[00:10:46] For example, he compares and contrasts Plato’s view of the soul with Aristotle’s. Aristotle was the one who believed we are in soul, composite, the body and soul. Uh, and the Church teaches that says the soul is the form of the body just as Aristotle. So Thomas weighs in all the, all these things very, very respectfully, and comes out with answers and you’re like, wow, that really makes sense.
[00:11:08] And then he also often you buttresses it with just specific verses from scripture, that show is not just based on philosophical reasoning. It’s also right there and print in the inspired word of God.
[00:11:20] Sophia Lebano: [00:11:20] I love how St. Thomas is very logical and a lot of his thinking, you know, he’s got the argument for first movers and just all of these things that just logically make sense.
[00:11:31] And so that’s why I personally love his teachings because it can just be so applied to real life, of course, with the basis of scripture. So this is probably going to be a little bit of a difficult question to ask as well, but what about people who, don’t get baptized, whether they’re children or adults, what happens to their bodies after they die and their souls?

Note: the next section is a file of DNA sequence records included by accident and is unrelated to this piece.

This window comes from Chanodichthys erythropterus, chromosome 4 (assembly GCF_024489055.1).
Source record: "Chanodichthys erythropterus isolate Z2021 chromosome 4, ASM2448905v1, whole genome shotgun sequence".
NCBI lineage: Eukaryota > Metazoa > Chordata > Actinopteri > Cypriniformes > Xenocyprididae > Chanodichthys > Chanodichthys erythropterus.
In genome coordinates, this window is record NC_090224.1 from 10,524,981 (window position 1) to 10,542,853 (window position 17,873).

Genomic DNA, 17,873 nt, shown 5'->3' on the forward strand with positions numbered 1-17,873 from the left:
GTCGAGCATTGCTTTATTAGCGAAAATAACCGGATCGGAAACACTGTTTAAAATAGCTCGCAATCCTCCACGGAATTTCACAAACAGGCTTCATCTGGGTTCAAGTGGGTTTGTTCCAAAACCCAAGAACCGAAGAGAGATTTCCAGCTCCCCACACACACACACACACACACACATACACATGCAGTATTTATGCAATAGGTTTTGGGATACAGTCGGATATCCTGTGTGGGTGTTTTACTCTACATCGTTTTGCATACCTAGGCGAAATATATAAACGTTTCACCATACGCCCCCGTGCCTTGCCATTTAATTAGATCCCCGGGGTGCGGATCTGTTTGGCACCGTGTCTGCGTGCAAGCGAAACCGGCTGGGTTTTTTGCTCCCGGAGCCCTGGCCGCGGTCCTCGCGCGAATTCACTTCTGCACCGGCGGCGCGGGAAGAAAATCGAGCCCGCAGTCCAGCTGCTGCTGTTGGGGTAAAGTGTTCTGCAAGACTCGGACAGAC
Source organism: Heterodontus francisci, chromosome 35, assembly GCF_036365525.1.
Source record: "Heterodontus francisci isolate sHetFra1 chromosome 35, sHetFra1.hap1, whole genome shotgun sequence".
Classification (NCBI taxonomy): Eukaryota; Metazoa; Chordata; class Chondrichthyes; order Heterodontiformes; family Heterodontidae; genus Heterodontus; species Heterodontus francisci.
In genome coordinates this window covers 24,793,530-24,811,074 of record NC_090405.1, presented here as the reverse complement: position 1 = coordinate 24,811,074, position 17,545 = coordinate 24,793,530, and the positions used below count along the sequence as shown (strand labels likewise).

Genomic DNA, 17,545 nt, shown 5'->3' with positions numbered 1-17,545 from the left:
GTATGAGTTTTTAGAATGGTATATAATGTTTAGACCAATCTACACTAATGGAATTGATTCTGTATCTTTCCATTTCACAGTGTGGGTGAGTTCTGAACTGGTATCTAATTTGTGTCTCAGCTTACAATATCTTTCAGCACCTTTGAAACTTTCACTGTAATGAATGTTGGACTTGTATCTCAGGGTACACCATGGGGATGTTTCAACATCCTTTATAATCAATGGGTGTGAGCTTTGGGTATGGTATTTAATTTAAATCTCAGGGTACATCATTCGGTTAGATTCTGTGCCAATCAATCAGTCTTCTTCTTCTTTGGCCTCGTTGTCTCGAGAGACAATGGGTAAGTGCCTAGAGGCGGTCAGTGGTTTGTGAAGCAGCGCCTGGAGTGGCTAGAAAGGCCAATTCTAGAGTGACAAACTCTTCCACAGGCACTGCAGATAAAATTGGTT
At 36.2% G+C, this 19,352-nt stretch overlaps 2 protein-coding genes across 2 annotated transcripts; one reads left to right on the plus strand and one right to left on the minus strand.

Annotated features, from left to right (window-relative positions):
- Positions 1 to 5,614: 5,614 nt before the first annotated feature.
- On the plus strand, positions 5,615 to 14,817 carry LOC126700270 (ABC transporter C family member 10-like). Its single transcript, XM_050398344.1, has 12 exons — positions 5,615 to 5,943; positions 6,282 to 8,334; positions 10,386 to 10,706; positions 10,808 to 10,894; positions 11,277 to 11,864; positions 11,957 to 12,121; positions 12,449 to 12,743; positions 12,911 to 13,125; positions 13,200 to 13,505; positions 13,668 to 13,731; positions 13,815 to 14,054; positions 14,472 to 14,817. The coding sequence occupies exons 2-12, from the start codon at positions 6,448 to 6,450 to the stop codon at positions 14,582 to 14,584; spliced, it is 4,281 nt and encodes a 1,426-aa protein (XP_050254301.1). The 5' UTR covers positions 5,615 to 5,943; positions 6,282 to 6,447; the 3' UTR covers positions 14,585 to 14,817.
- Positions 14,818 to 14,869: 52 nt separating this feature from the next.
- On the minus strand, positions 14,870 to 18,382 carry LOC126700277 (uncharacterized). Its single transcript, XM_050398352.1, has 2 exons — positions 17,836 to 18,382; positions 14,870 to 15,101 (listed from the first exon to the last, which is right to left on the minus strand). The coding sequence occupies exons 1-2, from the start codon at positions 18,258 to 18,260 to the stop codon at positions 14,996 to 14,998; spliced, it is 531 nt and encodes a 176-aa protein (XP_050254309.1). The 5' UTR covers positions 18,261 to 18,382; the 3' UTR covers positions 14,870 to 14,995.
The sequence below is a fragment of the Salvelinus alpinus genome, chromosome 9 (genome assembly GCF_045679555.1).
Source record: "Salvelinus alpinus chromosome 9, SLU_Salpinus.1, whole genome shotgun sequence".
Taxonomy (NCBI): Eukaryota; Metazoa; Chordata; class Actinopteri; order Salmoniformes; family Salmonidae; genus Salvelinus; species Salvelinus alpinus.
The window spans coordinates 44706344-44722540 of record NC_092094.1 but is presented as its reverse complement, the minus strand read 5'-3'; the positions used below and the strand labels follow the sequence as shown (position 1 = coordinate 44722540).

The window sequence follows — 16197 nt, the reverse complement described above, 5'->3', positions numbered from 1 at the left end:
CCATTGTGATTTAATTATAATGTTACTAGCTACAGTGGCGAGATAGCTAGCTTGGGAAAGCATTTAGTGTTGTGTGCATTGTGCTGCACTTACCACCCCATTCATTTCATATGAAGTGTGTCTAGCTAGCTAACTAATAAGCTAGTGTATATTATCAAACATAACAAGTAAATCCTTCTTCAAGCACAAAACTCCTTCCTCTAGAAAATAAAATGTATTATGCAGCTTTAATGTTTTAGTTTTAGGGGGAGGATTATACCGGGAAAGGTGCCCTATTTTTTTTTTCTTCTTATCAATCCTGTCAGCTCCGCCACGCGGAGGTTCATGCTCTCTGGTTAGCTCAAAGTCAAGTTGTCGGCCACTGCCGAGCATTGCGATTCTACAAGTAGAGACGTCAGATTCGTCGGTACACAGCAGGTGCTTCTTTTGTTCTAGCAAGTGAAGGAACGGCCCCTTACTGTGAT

[00:11:51] Dr. Kevin Vost: [00:11:51] Yeah. Yeah. And this is, this is something, you know, and some of these issues like the Church has clearly defined, or it’s very clear in scripture. Some it’s not, we’re not certain. So, so like for some of these questions, Thomas, will even say there are many opinions on this matter. And then Thomas being Thomas, he might list a dozen of those for you, you know, before he settles on the best one.
[00:12:09] But okay, in the state of like what happens to a person who dies without baptism? We might often think of this within the Church, we would think possibly of a newborn child who had died before Baptism. And Thomas sites from a previous theologian from the East Saint John Damascene had talked about different classes of baptized people, some just outright refuse it.